Some members of Congress are denouncing credit card industry practices that include raising interest rates for customers whose credit ratings decline, even if they make their card payments on time.
Industry critics say it's one more example of abusive, confusing practices that can push consumers deeper into debt.
Sen. Carl Levin, D-Mich., chairman of a Senate Homeland Security and Governmental Affairs subcommittee, is holding out the club of possible legislation to spur voluntary changes.
'Abuses need to be remedied'
"Working people are being squeezed,'' Levin told reporters Monday. In a call for "good, strong legislation'' to be enacted next year, Levin said that "these abuses need to be remedied. ...We have some real momentum for reform.''
With Americans weighed down by some $900 billion in credit card debt _ an average $2,200 per household _ practices of the very profitable industry have been ripe for scrutiny by the Democratic-controlled Congress. They have also grabbed the attention of the Federal Reserve, which plans to require credit-card issuers to give customers at least 45 days' notice before raising interest rates and to provide clearer information on fees.
On Tuesday, Levin's subcommittee, which has been investigating the industry, will look at how credit-card issuers raise consumers' rates -- to as high as 30 percent -- when their so-called FICO credit scores decline even if they've paid credit card bills regularly and promptly. In many cases, consumers have little notice of the increased rate, which are automatically triggered by declines in FICO scores for reasons left unexplained, the subcommittee found.
In some cases, just opening another account, such as a department store credit card, could trigger the downgrade in credit score.
In one of the cases cited by the subcommittee, Marjorie Hancock of Arlington, Mass., wound up with interest rates on her four Bank of America credit cards of 8 percent, 14 percent, 19 percent and 27 percent, even though her credit risk is the same for all four.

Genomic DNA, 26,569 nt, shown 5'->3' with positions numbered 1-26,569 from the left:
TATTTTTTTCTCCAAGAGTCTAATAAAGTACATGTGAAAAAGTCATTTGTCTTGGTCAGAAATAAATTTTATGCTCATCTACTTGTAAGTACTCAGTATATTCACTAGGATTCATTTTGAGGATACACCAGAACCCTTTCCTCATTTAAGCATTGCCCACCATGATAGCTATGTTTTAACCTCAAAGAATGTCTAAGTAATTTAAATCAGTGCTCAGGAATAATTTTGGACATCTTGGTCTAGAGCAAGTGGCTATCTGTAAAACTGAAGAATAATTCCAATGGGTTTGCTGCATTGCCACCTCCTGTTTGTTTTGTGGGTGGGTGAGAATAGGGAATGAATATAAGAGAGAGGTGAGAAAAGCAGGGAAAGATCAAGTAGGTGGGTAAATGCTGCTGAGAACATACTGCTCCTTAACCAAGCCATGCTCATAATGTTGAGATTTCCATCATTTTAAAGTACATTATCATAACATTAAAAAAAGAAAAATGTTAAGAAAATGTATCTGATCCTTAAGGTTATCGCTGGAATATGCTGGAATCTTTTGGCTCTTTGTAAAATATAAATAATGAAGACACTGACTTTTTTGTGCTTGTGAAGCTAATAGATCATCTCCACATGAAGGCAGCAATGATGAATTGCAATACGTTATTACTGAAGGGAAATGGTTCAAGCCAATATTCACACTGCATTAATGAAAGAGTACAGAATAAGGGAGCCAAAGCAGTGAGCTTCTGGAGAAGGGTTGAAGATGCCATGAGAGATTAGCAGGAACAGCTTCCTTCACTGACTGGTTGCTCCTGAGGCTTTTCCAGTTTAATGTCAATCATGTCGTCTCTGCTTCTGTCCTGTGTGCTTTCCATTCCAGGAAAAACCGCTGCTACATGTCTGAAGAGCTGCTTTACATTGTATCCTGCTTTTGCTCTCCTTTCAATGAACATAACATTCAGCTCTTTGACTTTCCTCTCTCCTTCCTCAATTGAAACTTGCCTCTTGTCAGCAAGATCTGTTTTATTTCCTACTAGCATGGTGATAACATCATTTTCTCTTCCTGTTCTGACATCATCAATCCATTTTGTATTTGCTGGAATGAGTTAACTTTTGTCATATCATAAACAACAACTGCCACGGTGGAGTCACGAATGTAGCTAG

Ken Clayton, managing director of card policy for the American Bankers Association, which represents the banking industry, said: "Costs for nearly every product can change, be it because consumer's risk profiles change or because underlying costs change. Credit cards are no different.''
Five big financial companies -- Discover Financial Services LLC, Bank of America Corp., Citigroup Inc., JPMorgan Chase & Co. and Capital One Financial Corp. -- issue around 80 percent of U.S. credit cards, according to the subcommittee.
Citigroup and JPMorgan Chase recently have said they will discontinue the practice; Citigroup's change already is in place and JP Morgan Chase's will take effect in March. But Levin says legislation may still be needed to get other companies to do the same.
Customers "have the right to say 'no'"
Larry Di Rita, a spokesman for Bank of America, said its customers "have the right to say 'no' to an increase.''
In March, the subcommittee focused on complex billing and interest-rate practices, such as charging interest on balances paid on time but not in full, and so-called double-cycle billing _ which eliminates the interest-free period of consumers who move from paying the full balance monthly to carrying a balance.
The week before the subcommittee's hearing in March, Citigroup announced that it would no longer make ``any-time-for-any-reason" increases to interest rates and fees charged to customers until a credit card expires and a new one is issued, usually in two years.